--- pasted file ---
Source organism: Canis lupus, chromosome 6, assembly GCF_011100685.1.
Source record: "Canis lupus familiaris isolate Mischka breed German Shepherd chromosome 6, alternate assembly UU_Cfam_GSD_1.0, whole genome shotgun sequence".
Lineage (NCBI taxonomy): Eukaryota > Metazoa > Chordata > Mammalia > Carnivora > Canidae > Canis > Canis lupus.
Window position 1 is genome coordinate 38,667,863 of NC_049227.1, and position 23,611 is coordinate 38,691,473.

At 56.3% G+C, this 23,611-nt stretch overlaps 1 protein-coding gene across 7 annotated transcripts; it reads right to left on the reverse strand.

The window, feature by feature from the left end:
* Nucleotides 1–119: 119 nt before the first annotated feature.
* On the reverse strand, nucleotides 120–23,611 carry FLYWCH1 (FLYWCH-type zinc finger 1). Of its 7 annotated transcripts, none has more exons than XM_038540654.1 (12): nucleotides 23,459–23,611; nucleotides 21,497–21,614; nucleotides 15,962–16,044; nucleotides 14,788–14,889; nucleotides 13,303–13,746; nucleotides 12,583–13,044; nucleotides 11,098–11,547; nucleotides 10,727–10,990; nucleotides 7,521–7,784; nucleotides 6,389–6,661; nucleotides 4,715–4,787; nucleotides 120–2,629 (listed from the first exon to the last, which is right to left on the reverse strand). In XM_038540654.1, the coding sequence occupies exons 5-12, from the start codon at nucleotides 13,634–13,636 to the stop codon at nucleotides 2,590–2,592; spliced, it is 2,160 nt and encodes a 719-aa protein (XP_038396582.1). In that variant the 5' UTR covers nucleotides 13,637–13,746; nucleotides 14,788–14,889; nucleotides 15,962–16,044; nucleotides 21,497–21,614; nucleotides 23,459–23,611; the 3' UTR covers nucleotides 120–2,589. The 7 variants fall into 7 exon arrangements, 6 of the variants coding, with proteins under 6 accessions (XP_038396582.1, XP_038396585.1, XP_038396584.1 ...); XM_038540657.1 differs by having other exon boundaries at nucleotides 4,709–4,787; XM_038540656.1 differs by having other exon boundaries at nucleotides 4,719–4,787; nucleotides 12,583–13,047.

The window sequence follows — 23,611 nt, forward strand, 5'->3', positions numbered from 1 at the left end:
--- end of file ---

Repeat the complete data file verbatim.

Source organism: Canis lupus, chromosome 6, assembly GCF_011100685.1.
Source record: "Canis lupus familiaris isolate Mischka breed German Shepherd chromosome 6, alternate assembly UU_Cfam_GSD_1.0, whole genome shotgun sequence".
Lineage (NCBI taxonomy): Eukaryota > Metazoa > Chordata > Mammalia > Carnivora > Canidae > Canis > Canis lupus.
Window position 1 is genome coordinate 38,667,863 of NC_049227.1, and position 23,611 is coordinate 38,691,473.

At 56.3% G+C, this 23,611-nt stretch overlaps 1 protein-coding gene across 7 annotated transcripts; it reads right to left on the reverse strand.

The window, feature by feature from the left end:
* Nucleotides 1–119: 119 nt before the first annotated feature.
* On the reverse strand, nucleotides 120–23,611 carry FLYWCH1 (FLYWCH-type zinc finger 1). Of its 7 annotated transcripts, none has more exons than XM_038540654.1 (12): nucleotides 23,459–23,611; nucleotides 21,497–21,614; nucleotides 15,962–16,044; nucleotides 14,788–14,889; nucleotides 13,303–13,746; nucleotides 12,583–13,044; nucleotides 11,098–11,547; nucleotides 10,727–10,990; nucleotides 7,521–7,784; nucleotides 6,389–6,661; nucleotides 4,715–4,787; nucleotides 120–2,629 (listed from the first exon to the last, which is right to left on the reverse strand). In XM_038540654.1, the coding sequence occupies exons 5-12, from the start codon at nucleotides 13,634–13,636 to the stop codon at nucleotides 2,590–2,592; spliced, it is 2,160 nt and encodes a 719-aa protein (XP_038396582.1). In that variant the 5' UTR covers nucleotides 13,637–13,746; nucleotides 14,788–14,889; nucleotides 15,962–16,044; nucleotides 21,497–21,614; nucleotides 23,459–23,611; the 3' UTR covers nucleotides 120–2,589. The 7 variants fall into 7 exon arrangements, 6 of the variants coding, with proteins under 6 accessions (XP_038396582.1, XP_038396585.1, XP_038396584.1 ...); XM_038540657.1 differs by having other exon boundaries at nucleotides 4,709–4,787; XM_038540656.1 differs by having other exon boundaries at nucleotides 4,719–4,787; nucleotides 12,583–13,047.

The window sequence follows — 23,611 nt, forward strand, 5'->3', positions numbered from 1 at the left end: